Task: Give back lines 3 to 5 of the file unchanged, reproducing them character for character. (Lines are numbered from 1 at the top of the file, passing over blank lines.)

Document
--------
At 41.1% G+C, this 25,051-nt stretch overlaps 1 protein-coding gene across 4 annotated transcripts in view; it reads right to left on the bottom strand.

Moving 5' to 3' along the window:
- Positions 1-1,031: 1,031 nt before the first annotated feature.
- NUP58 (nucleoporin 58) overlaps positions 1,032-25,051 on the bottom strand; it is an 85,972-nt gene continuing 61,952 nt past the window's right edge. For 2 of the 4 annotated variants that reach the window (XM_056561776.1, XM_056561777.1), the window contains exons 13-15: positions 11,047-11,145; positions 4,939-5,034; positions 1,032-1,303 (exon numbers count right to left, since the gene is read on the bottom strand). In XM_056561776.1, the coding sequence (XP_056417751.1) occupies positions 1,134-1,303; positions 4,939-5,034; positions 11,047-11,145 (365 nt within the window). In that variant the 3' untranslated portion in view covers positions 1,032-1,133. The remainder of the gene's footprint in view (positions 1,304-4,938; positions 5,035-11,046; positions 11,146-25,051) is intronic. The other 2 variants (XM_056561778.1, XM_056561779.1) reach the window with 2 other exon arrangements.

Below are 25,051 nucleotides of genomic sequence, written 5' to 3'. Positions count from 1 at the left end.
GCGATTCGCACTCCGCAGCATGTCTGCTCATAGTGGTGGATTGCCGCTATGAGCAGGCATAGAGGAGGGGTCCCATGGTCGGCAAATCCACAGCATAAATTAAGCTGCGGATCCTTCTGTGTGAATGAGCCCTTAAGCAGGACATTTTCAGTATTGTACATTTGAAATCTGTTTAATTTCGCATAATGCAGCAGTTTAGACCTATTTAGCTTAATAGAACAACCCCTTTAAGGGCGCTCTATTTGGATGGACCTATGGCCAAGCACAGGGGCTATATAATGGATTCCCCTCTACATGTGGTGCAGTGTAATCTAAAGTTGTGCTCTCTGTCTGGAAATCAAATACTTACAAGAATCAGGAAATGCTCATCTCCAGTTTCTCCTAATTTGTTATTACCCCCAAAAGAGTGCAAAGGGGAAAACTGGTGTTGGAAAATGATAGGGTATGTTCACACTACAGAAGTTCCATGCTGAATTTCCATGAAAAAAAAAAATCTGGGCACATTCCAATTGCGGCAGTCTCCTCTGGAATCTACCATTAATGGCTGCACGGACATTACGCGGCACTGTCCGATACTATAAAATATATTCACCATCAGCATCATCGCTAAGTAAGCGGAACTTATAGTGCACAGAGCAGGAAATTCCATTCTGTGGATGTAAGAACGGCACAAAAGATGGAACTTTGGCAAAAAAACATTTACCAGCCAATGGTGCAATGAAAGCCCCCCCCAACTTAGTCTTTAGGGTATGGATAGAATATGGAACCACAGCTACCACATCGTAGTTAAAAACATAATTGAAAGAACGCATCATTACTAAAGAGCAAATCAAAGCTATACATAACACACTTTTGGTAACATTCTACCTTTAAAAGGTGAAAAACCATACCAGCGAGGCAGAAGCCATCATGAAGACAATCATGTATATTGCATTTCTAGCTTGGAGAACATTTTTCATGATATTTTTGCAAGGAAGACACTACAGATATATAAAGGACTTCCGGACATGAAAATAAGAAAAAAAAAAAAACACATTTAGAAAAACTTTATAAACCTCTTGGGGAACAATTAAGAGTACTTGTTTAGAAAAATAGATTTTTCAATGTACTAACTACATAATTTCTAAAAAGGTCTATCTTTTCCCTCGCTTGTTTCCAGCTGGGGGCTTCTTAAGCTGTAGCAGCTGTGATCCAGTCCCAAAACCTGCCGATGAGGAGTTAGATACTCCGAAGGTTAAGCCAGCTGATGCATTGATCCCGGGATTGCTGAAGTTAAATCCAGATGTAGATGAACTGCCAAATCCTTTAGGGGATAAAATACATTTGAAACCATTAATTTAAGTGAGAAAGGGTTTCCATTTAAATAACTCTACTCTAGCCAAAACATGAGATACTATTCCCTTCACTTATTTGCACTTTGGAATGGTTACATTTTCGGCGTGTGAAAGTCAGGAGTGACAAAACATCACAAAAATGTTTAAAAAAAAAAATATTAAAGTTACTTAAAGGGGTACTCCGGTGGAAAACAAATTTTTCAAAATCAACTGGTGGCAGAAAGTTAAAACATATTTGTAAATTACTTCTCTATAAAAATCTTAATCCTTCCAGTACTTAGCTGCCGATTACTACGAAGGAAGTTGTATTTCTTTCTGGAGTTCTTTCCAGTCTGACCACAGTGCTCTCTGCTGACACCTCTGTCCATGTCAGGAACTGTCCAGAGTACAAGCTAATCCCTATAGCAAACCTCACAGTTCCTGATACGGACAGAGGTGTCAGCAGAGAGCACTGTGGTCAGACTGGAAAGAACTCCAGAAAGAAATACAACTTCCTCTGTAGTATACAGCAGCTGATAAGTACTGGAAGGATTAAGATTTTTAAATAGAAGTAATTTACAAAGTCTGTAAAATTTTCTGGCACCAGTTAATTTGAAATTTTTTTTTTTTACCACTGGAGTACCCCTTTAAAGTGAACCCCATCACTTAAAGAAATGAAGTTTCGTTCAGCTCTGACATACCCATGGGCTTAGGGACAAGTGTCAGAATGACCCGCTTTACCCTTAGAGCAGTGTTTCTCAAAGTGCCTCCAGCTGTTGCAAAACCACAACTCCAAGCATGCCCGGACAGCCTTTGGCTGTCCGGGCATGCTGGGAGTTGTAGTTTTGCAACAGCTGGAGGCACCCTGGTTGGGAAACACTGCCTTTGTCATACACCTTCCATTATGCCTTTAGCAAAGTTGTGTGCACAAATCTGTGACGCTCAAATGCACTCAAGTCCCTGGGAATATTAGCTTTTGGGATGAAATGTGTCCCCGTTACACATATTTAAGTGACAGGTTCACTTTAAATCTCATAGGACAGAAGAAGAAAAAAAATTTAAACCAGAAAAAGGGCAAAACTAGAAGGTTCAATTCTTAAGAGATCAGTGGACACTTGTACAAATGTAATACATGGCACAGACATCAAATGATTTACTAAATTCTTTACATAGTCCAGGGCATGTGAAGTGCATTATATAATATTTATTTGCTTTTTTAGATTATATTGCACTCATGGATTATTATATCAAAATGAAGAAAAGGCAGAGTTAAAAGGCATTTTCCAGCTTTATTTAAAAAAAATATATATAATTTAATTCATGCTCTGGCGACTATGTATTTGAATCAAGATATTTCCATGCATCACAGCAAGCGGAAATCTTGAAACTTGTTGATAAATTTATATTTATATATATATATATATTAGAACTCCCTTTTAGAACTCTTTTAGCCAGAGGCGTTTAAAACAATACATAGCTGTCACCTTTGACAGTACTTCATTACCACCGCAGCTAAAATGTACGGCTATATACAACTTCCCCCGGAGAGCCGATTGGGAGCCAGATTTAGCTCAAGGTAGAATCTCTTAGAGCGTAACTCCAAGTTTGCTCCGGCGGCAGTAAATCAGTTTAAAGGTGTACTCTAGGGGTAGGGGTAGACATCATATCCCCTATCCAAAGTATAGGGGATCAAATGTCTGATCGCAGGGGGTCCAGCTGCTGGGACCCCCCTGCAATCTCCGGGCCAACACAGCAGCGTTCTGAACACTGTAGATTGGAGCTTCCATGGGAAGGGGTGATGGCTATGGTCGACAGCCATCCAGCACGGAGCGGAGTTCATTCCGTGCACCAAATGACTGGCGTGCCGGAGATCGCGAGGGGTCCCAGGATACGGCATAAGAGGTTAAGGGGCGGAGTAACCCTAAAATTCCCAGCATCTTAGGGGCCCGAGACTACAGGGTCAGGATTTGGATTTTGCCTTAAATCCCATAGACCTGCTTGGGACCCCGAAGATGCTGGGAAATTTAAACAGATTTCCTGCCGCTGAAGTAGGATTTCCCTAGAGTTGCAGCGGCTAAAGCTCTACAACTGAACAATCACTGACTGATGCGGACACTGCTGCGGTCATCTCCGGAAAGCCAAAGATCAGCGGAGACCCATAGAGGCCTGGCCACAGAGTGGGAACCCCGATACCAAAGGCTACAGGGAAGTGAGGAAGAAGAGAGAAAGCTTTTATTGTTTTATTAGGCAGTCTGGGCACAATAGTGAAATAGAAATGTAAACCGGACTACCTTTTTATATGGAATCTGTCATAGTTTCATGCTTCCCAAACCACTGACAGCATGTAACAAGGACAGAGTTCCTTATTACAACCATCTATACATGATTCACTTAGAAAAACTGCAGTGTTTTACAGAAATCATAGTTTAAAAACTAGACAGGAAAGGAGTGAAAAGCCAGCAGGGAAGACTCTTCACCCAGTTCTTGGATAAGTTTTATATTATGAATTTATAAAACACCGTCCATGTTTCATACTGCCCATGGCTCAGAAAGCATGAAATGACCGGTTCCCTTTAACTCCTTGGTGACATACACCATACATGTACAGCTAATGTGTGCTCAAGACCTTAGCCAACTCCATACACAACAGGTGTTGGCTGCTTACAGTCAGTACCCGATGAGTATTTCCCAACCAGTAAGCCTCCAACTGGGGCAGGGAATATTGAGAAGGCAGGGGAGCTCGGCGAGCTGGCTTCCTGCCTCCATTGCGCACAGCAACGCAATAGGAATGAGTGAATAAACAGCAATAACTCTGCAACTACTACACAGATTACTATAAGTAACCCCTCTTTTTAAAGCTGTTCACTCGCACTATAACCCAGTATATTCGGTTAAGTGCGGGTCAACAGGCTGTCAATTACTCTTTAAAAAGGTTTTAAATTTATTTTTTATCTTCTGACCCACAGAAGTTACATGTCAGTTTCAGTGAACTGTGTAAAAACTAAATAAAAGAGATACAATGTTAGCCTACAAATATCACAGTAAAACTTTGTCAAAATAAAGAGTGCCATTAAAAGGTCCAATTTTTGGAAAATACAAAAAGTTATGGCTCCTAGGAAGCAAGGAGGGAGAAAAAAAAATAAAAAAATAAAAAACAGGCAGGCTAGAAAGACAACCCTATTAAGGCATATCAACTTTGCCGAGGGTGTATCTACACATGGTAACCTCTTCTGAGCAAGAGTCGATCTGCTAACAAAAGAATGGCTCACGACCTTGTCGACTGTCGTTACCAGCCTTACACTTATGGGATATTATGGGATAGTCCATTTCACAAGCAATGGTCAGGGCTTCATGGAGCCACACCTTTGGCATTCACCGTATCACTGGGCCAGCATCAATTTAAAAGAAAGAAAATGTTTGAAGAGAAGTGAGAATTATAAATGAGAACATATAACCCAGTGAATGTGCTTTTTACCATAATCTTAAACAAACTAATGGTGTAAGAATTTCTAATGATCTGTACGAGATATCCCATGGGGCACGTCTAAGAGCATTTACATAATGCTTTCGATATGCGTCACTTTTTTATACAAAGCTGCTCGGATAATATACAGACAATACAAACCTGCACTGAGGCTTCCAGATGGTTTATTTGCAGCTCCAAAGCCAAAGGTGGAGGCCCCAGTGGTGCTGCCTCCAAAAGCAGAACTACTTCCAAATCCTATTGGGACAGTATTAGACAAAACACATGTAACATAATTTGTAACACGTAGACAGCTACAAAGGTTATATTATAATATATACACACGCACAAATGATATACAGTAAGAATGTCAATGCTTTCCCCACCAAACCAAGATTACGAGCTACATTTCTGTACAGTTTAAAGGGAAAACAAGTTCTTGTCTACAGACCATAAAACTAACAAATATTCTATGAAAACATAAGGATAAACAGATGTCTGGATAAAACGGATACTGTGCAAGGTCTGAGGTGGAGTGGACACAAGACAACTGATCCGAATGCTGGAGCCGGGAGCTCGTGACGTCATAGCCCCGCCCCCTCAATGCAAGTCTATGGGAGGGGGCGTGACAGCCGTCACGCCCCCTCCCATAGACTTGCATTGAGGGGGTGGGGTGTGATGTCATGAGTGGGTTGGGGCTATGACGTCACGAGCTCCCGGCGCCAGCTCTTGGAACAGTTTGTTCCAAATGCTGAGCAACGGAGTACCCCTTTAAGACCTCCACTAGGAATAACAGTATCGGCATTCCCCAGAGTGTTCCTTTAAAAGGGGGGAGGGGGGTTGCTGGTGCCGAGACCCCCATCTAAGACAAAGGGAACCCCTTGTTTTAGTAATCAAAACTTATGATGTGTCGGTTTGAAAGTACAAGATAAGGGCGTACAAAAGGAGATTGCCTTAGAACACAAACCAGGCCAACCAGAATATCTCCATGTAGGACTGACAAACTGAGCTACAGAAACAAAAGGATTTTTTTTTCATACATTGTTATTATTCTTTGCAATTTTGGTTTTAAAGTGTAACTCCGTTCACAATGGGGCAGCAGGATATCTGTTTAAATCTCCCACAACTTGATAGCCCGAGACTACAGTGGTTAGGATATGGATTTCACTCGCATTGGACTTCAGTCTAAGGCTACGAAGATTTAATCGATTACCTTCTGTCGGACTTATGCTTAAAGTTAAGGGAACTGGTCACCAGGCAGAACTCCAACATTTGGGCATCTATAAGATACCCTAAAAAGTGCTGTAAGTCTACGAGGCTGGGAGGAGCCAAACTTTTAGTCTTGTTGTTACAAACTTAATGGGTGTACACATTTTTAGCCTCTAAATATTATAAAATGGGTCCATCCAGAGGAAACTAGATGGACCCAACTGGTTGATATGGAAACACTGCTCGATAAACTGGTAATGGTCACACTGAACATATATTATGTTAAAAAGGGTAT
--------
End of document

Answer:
- Positions 1-1,031: 1,031 nt before the first annotated feature.
- NUP58 (nucleoporin 58) overlaps positions 1,032-25,051 on the bottom strand; it is an 85,972-nt gene continuing 61,952 nt past the window's right edge. For 2 of the 4 annotated variants that reach the window (XM_056561776.1, XM_056561777.1), the window contains exons 13-15: positions 11,047-11,145; positions 4,939-5,034; positions 1,032-1,303 (exon numbers count right to left, since the gene is read on the bottom strand). In XM_056561776.1, the coding sequence (XP_056417751.1) occupies positions 1,134-1,303; positions 4,939-5,034; positions 11,047-11,145 (365 nt within the window). In that variant the 3' untranslated portion in view covers positions 1,032-1,133. The remainder of the gene's footprint in view (positions 1,304-4,938; positions 5,035-11,046; positions 11,146-25,051) is intronic. The other 2 variants (XM_056561778.1, XM_056561779.1) reach the window with 2 other exon arrangements.

Below are 25,051 nucleotides of genomic sequence, written 5' to 3'. Positions count from 1 at the left end.